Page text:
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While the US military’s central command disavowed any role in that strike, fresh memories linger of Israel’s increasingly overt campaign targeting Iranian interests through aerial bombardments inside Iraq and Syria. As diplomatic efforts to revive the moribund 2015 Iran nuclear deal stall, the risk of a regionwide conflagration continues escalating.

“We’re heading into an extremely perilous environment where Iran feels compelled to retaliate, especially if no progress emerges on restoring the JCPOA,” cautioned Norman Roule, a former CIA Iran expert now with the Newlines Institute in Washington, referring to the nuclear agreement by its acronym.

“The regime has demonstrated a willingness to accept calculated risks that could spiral out of control at any moment.”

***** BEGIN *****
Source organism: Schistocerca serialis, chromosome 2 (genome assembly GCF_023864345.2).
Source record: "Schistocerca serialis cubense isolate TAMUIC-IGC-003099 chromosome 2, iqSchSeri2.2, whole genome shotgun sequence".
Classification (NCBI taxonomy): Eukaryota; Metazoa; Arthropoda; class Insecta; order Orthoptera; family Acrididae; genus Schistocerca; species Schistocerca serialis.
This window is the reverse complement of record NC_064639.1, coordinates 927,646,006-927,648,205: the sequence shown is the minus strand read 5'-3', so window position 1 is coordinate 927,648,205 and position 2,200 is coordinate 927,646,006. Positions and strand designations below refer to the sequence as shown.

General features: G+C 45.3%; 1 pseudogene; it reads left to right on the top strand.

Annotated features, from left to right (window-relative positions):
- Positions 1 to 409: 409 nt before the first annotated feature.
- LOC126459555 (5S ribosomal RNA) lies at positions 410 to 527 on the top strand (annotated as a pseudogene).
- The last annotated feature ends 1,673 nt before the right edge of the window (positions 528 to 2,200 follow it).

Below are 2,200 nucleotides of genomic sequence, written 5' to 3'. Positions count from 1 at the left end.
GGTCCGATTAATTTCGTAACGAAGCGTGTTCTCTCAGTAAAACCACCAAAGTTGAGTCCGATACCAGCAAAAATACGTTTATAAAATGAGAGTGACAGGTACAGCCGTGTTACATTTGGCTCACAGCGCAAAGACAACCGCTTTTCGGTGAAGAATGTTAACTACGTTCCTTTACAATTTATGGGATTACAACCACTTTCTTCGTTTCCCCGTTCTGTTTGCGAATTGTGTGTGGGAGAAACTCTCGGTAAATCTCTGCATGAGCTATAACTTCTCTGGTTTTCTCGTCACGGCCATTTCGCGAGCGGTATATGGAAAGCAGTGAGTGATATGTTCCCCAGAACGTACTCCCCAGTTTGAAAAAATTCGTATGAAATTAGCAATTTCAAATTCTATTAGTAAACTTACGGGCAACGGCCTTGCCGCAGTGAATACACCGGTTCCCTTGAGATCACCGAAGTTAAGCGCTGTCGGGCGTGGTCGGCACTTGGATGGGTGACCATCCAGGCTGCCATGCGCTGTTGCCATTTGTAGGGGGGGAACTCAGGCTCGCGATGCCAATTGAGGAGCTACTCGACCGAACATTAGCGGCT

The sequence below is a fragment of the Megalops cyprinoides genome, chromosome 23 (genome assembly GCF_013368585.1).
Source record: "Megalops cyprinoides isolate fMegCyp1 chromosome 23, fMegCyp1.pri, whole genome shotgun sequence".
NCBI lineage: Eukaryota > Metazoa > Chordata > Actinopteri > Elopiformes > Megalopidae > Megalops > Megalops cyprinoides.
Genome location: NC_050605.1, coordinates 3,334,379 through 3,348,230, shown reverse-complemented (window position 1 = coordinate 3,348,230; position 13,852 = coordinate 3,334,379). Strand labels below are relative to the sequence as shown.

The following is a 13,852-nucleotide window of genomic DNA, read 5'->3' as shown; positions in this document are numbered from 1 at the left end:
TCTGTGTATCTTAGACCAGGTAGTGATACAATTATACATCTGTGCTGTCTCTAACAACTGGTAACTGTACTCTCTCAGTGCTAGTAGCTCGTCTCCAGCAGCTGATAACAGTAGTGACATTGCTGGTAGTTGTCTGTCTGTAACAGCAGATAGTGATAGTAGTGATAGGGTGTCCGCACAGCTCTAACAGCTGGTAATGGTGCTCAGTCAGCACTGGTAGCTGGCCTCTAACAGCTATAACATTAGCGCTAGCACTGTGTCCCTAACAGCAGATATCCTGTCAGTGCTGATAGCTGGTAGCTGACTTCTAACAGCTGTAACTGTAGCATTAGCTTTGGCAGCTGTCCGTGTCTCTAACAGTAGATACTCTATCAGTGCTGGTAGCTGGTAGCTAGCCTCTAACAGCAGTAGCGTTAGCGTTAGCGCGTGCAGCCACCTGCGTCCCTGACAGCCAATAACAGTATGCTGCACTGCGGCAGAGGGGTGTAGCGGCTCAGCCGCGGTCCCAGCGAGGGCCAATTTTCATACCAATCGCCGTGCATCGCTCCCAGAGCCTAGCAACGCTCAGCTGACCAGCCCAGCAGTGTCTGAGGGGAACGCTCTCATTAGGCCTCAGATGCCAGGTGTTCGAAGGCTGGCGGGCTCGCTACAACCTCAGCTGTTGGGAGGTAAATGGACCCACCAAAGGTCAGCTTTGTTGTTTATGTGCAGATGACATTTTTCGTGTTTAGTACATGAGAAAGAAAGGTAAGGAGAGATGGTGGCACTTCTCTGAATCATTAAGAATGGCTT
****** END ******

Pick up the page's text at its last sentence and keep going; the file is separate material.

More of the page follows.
For the thousands of American service members deployed across the region, Sunday’s rocket attack served as a jarring reminder that they remain squarely in the crosshairs. With hopes for de-escalation fading and all sides digging into entrenched positions, the cycle of violence threatens to engulf the Middle East like a raging wildfire.

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Mezhar Alee
Mezhar Alee
Mezhar Alee is a prolific author who provides commentary and analysis on business, finance, politics, sports, and current events on his website Opportuneist. With over a decade of experience in journalism and blogging, Mezhar aims to deliver well-researched insights and thought-provoking perspectives on important local and global issues in society.